Let me go to the biggest issue of all—currency. We have heard the same old arguments from the SNP time and again, so perhaps they can tell us something new. Let us be honest with each other. What on earth would the people be voting for? Let us take this issue of currency. If any SNP Members want to intervene on me and tell me what the answer is, I will give them the Floor for as long as they like.
The right hon. Member for Ross, Skye and Lochaber (Ian Blackford), the Leader of the SNP in this House, promotes sterlingisation. He says that people should not worry—we will keep using the pound until such time as six tests are met, however long that would be. The hon. Member for Na h-Eileanan an Iar (Angus Brendan MacNeil) tells us that they will only keep the pound for a few months. The SNP’s Deputy Leader, Keith Brown, says that they will keep the pound for less than five years. Andrew Wilson, the head of the SNP’s Growth Commission and a former SNP Finance Minister, says that it could be decade before we give up the pound. Does any SNP Member want to tell us exactly how long we will keep the pound? Is it a few months? Is it five years? Is it 10 years? Is it indefinitely? Will we keep it at all? Let us just be honest with each other if the SNP wants to turn this debate into a referendum on whether or not we have a referendum.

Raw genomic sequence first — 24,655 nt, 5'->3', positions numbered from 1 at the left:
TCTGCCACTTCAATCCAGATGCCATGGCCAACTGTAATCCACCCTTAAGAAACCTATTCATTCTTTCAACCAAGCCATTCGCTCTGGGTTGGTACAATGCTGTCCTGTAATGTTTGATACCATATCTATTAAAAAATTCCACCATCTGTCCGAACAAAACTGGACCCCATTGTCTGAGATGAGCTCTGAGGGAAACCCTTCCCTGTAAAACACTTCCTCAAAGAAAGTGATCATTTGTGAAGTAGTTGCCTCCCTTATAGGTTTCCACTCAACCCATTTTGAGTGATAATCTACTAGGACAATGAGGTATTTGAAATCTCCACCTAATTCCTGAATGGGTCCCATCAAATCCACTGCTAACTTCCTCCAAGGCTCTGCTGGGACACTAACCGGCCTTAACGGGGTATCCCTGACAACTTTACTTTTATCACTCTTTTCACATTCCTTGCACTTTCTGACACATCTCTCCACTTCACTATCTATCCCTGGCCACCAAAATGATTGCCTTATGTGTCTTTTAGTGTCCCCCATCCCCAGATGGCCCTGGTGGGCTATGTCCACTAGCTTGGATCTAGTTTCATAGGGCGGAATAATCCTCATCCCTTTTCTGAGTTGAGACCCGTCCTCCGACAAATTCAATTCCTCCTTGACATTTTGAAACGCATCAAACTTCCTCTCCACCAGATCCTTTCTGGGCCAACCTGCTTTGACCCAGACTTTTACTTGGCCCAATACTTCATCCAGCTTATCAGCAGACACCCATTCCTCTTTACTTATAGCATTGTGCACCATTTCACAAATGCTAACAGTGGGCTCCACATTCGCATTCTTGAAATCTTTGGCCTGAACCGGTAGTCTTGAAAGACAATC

The hon. Gentleman is making an excellent case on the lack of clarity from the Scottish National party. But what he needs to be clear on to the Scottish people when he goes to the polls on 6 May is whether his party backs a referendum or not. We have been honest. SNP Members have been honest about what they want. Will he now be honest and say what his position is?
The answer to the question is no.
On interest rates—[Interruption.] The Conservatives do this all the time. They deliberately misinterpret the Scottish Labour party’s policy in order to feather their own electoral nest. That is why they are putting the Union at risk and why they are a bigger threat to the UK than any nationalist.
Let me turn to the interest rate question. For as long as we do not have our own currency, the hon. Member for Glasgow East (David Linden), who is in the Chamber, thinks that we will still have a monetary and interest rate policy, but his own SNP Minister for Energy, Paul Wheelhouse MSP, said that, without a central bank or lender of last resort, we would have to take whatever interest rates were set. Can any SNP Member intervene and tell us who is right—the hon. Member for Glasgow East or the Scottish Government Minister?